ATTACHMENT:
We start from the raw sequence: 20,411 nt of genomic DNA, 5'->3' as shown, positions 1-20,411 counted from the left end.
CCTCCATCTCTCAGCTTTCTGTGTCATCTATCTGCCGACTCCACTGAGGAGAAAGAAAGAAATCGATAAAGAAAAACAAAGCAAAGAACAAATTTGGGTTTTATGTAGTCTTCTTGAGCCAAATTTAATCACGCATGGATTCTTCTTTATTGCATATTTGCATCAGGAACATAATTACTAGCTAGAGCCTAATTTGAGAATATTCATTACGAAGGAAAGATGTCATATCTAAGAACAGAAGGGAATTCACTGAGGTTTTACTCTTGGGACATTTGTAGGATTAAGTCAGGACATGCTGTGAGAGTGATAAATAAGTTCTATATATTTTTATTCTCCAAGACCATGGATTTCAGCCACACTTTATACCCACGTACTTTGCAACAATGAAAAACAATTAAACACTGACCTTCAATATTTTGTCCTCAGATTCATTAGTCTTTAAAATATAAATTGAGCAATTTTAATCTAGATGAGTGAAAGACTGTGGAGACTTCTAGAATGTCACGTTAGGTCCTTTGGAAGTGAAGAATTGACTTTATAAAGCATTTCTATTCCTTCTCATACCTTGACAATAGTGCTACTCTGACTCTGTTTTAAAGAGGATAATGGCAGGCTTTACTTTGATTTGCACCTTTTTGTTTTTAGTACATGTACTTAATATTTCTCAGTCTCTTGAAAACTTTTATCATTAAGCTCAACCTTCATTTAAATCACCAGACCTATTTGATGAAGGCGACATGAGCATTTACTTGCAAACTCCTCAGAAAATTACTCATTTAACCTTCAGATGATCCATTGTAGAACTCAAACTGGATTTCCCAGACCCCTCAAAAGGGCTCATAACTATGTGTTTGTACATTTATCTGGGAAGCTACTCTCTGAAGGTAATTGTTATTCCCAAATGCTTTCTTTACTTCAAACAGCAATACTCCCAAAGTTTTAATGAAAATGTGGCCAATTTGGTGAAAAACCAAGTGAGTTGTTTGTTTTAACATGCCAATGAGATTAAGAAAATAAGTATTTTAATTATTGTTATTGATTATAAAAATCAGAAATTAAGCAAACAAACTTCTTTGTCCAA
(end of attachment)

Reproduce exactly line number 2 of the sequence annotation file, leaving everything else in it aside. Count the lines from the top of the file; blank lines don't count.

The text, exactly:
CCTCCATCTCTCAGCTTTCTGTGTCATCTATCTGCCGACTCCACTGAGGAGAAAGAAAGAAATCGATAAAGAAAAACAAAGCAAAGAACAAATTTGGGTTTTATGTAGTCTTCTTGAGCCAAATTTAATCACGCATGGATTCTTCTTTATTGCATATTTGCATCAGGAACATAATTACTAGCTAGAGCCTAATTTGAGAATATTCATTACGAAGGAAAGATGTCATATCTAAGAACAGAAGGGAATTCACTGAGGTTTTACTCTTGGGACATTTGTAGGATTAAGTCAGGACATGCTGTGAGAGTGATAAATAAGTTCTATATATTTTTATTCTCCAAGACCATGGATTTCAGCCACACTTTATACCCACGTACTTTGCAACAATGAAAAACAATTAAACACTGACCTTCAATATTTTGTCCTCAGATTCATTAGTCTTTAAAATATAAATTGAGCAATTTTAATCTAGATGAGTGAAAGACTGTGGAGACTTCTAGAATGTCACGTTAGGTCCTTTGGAAGTGAAGAATTGACTTTATAAAGCATTTCTATTCCTTCTCATACCTTGACAATAGTGCTACTCTGACTCTGTTTTAAAGAGGATAATGGCAGGCTTTACTTTGATTTGCACCTTTTTGTTTTTAGTACATGTACTTAATATTTCTCAGTCTCTTGAAAACTTTTATCATTAAGCTCAACCTTCATTTAAATCACCAGACCTATTTGATGAAGGCGACATGAGCATTTACTTGCAAACTCCTCAGAAAATTACTCATTTAACCTTCAGATGATCCATTGTAGAACTCAAACTGGATTTCCCAGACCCCTCAAAAGGGCTCATAACTATGTGTTTGTACATTTATCTGGGAAGCTACTCTCTGAAGGTAATTGTTATTCCCAAATGCTTTCTTTACTTCAAACAGCAATACTCCCAAAGTTTTAATGAAAATGTGGCCAATTTGGTGAAAAACCAAGTGAGTTGTTTGTTTTAACATGCCAATGAGATTAAGAAAATAAGTATTTTAATTATTGTTATTGATTATAAAAATCAGAAATTAAGCAAACAAACTTCTTTGTCCAA